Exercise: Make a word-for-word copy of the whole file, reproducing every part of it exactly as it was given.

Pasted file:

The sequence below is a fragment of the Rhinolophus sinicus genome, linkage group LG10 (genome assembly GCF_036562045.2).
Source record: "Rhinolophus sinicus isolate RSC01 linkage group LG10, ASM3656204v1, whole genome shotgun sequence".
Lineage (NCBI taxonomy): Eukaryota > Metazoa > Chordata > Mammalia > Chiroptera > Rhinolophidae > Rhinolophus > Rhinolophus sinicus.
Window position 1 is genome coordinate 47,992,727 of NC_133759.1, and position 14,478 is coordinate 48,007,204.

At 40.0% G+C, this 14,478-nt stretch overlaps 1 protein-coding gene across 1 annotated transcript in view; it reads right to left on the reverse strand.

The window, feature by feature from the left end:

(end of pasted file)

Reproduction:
The sequence below is a fragment of the Rhinolophus sinicus genome, linkage group LG10 (genome assembly GCF_036562045.2).
Source record: "Rhinolophus sinicus isolate RSC01 linkage group LG10, ASM3656204v1, whole genome shotgun sequence".
Lineage (NCBI taxonomy): Eukaryota > Metazoa > Chordata > Mammalia > Chiroptera > Rhinolophidae > Rhinolophus > Rhinolophus sinicus.
Window position 1 is genome coordinate 47,992,727 of NC_133759.1, and position 14,478 is coordinate 48,007,204.

At 40.0% G+C, this 14,478-nt stretch overlaps 1 protein-coding gene across 1 annotated transcript in view; it reads right to left on the reverse strand.

The window, feature by feature from the left end: